You should have more money in your pocket now, or more than otherwise because of  tax cuts  and the economic stimulus.

Let me repeat: we cut taxes. We cut taxes for 95% of working families. We cut taxes for small businesses. We cut taxes for first-time homebuyers. We cut taxes for parents trying to care for their children. We cut taxes for 8 million Americans paying for college. As a result, millions of Americans had more to spend on gas, and food, and other necessities, all of which helped businesses keep more workers. And we haven’t raised income taxes by a single dime on a single person. Not a single dime. …

The plan that has made all of this possible, from the tax cuts to the jobs, is the Recovery Act. That’s right – the Recovery Act, also known as the Stimulus Bill. Economists on the left and the right say that this bill has helped saved jobs and avert disaster.

And in case that’s not enough we’re taking  money from the fat cats and giving it to you. For example, through government created community banks.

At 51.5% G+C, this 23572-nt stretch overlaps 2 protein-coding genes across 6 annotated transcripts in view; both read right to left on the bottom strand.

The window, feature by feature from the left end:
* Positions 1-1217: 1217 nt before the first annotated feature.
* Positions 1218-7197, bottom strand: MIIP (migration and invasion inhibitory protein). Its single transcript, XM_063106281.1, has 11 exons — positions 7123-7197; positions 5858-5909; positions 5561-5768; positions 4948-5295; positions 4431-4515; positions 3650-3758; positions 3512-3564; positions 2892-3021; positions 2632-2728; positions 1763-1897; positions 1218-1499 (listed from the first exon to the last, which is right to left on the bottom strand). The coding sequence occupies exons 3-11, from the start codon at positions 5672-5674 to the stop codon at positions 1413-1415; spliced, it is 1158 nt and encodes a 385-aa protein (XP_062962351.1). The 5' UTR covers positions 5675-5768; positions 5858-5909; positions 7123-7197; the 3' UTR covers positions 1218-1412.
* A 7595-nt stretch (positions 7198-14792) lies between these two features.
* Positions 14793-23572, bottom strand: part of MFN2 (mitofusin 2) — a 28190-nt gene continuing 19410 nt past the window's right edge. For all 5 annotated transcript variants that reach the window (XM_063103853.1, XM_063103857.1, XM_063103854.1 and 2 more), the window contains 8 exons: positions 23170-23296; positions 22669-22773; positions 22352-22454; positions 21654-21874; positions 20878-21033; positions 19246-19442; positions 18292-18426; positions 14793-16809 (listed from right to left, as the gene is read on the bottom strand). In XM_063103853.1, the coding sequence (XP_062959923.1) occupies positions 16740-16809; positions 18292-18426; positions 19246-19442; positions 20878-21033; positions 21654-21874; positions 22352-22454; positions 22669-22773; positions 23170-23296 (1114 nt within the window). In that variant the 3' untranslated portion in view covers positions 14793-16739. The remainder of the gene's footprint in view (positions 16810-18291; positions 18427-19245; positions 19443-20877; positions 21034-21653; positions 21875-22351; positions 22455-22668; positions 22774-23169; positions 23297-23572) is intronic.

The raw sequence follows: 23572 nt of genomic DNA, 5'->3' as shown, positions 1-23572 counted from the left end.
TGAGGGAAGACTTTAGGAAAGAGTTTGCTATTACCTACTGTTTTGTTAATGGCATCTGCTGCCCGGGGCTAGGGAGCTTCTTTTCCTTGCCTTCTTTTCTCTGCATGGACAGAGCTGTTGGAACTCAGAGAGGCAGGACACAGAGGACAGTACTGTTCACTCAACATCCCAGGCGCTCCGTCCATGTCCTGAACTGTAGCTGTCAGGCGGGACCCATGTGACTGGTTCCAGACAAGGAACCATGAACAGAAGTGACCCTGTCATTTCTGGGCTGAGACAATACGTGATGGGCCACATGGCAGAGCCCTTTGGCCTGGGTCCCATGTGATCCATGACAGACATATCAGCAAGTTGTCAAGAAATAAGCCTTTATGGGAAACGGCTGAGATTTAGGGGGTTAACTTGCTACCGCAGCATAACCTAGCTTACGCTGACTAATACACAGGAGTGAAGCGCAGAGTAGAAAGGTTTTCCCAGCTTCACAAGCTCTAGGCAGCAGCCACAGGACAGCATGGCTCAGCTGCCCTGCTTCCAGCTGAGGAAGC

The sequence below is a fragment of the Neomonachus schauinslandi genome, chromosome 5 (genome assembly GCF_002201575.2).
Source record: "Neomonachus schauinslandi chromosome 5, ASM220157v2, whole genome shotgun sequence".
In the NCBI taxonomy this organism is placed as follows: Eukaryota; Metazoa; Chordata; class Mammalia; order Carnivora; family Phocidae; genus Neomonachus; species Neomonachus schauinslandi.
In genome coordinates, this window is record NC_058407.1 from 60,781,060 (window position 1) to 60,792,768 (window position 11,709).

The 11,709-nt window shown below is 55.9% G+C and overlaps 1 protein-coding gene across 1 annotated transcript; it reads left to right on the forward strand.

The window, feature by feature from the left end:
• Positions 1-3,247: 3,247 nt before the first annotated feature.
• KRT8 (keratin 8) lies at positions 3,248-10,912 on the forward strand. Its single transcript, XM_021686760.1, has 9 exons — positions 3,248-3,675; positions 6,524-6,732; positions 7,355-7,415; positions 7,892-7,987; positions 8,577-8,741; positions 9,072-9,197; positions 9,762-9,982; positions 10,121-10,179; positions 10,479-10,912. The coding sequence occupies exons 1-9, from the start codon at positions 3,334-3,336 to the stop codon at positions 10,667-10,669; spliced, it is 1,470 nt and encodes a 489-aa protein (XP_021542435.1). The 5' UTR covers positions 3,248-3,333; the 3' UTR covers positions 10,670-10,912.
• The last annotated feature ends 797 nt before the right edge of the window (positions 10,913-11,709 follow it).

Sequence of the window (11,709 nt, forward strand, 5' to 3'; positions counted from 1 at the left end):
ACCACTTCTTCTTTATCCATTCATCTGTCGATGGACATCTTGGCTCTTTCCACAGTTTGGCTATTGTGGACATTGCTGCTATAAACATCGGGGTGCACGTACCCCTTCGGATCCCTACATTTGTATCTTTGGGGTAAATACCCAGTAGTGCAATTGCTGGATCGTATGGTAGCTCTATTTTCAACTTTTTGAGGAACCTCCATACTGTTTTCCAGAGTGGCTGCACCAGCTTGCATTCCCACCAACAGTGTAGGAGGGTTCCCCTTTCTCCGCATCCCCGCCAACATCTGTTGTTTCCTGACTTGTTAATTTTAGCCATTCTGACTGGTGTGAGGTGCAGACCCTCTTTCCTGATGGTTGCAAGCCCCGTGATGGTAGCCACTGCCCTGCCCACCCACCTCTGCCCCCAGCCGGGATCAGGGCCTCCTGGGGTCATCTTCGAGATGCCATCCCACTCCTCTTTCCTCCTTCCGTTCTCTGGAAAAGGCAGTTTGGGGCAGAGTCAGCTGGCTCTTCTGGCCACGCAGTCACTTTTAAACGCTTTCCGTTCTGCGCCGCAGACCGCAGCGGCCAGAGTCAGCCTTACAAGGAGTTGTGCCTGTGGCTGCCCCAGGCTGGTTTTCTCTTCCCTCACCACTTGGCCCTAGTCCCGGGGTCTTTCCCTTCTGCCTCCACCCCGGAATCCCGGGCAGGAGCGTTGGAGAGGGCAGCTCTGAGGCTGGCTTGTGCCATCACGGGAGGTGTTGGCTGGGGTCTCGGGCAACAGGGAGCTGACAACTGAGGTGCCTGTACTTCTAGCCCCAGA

So tonight, I’m proposing that we take $30 billion of the money Wall Street banks have repaid and use it to help community banks give small businesses the credit they need to stay afloat. I am also proposing a new small business tax credit – one that will go to over one million small businesses who hire new workers or raise wages. While we’re at it, let’s also eliminate all capital gains taxes on small business investment; and provide a tax incentive for all businesses, large and small, to invest in new plants and equipment.

To make America like other advanced nations it will build high-speed rail, create green energy. It will put people to work building the future.

Tomorrow, I’ll visit Tampa, Florida, where workers will soon break ground on a new high-speed railroad funded by the Recovery Act. There are projects like that all across this country that will create jobs and help our nation move goods, services, and information. We should put more Americans to work building clean energy facilities, and give rebates to Americans who make their homes more energy efficient, which supports clean energy jobs.

But that’s not enough because to be successful America needs fundamental change. Really basic changes. Not just the niggling stuff mentioned above.  First, it needs financial reform. Government is going to watch over Wall Street to make sure they don’t do anything risky.